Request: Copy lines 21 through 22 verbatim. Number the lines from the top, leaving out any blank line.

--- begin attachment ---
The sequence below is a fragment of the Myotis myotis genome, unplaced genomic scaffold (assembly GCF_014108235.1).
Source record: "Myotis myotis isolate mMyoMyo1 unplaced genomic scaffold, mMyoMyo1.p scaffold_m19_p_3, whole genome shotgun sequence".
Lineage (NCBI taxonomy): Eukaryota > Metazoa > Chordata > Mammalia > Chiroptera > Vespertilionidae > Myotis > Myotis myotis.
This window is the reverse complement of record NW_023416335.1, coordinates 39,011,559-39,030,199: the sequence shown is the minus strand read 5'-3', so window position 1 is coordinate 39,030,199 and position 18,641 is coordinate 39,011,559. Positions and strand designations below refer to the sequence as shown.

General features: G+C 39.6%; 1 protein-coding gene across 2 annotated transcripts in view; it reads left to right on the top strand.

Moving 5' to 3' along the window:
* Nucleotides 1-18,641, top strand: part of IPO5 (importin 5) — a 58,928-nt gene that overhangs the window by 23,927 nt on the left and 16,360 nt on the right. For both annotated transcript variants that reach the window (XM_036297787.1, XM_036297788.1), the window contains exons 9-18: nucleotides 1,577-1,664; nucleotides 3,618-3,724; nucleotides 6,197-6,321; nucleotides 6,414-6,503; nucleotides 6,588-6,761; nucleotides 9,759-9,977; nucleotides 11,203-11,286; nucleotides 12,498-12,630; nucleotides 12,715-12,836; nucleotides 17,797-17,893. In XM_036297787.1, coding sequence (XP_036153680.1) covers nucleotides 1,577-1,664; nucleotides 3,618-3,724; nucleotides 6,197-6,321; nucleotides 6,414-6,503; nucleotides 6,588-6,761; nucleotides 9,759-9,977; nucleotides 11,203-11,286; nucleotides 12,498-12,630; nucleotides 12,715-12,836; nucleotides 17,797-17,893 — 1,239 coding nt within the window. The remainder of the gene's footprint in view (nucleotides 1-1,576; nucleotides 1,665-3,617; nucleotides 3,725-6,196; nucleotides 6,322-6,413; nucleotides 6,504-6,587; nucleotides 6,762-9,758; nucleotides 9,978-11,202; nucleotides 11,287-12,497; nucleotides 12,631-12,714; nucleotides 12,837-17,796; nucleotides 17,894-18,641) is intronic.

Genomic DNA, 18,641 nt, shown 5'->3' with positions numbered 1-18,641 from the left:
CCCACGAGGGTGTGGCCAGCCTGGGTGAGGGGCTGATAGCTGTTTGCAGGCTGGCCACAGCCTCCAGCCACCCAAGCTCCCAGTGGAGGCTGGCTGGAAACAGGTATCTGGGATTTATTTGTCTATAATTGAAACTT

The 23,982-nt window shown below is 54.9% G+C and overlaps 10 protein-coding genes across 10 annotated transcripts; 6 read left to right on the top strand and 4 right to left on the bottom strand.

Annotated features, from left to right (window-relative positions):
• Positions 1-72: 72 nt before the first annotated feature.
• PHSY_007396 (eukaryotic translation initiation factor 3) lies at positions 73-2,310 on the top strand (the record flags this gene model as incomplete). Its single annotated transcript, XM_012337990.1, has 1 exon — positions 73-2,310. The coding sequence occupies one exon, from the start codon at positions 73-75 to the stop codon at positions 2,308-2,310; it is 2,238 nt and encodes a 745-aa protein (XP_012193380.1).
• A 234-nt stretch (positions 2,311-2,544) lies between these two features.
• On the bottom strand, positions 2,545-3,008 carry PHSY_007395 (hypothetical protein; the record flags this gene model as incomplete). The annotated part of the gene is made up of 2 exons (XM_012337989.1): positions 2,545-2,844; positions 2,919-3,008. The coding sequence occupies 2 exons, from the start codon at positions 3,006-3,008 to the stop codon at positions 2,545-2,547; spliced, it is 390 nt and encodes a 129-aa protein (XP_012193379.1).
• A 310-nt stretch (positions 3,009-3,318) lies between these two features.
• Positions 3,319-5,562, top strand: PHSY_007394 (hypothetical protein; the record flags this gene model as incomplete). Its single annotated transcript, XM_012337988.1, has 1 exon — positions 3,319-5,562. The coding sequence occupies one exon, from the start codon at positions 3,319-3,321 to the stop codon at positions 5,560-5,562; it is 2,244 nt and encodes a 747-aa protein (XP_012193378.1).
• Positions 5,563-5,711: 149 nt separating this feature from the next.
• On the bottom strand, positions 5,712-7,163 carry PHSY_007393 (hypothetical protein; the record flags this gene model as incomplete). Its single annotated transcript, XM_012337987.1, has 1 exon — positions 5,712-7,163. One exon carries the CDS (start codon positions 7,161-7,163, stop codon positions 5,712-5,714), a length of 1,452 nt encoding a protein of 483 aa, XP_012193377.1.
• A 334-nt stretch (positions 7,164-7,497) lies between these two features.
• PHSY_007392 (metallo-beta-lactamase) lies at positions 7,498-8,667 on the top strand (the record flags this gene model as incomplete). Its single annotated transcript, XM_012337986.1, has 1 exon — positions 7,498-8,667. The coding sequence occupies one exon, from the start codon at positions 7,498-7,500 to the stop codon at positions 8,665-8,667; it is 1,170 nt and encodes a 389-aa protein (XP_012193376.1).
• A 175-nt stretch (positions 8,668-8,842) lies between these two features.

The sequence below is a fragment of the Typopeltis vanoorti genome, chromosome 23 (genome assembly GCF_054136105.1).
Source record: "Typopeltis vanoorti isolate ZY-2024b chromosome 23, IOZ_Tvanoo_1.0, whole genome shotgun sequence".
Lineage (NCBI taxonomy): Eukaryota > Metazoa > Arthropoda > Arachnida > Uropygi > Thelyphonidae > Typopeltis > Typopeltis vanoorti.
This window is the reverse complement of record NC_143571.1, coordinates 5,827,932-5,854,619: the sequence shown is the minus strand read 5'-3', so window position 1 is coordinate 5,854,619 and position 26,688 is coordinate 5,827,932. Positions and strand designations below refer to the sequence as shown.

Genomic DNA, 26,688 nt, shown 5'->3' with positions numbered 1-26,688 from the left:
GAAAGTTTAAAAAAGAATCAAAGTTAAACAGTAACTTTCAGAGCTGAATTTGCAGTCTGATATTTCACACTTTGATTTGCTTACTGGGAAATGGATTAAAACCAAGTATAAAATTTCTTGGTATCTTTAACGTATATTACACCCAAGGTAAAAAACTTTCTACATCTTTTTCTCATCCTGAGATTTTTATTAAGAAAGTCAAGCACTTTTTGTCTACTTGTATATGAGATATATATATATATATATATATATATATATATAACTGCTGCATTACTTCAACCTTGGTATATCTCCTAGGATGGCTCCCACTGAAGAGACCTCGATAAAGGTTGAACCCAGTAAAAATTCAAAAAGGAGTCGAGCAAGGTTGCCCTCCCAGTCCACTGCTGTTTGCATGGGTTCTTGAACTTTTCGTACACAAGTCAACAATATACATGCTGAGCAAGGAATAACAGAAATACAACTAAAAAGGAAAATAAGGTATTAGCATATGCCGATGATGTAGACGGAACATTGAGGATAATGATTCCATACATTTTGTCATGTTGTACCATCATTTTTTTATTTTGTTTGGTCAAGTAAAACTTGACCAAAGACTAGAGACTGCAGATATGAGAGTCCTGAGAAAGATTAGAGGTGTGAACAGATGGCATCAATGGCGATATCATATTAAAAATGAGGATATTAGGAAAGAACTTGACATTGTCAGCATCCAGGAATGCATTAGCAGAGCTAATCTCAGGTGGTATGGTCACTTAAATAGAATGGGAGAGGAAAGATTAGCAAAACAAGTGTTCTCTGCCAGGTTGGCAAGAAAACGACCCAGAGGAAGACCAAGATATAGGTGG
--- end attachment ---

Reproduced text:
• PHSY_007392 (metallo-beta-lactamase) lies at positions 7,498-8,667 on the top strand (the record flags this gene model as incomplete). Its single annotated transcript, XM_012337986.1, has 1 exon — positions 7,498-8,667. The coding sequence occupies one exon, from the start codon at positions 7,498-7,500 to the stop codon at positions 8,665-8,667; it is 1,170 nt and encodes a 389-aa protein (XP_012193376.1).
• A 175-nt stretch (positions 8,668-8,842) lies between these two features.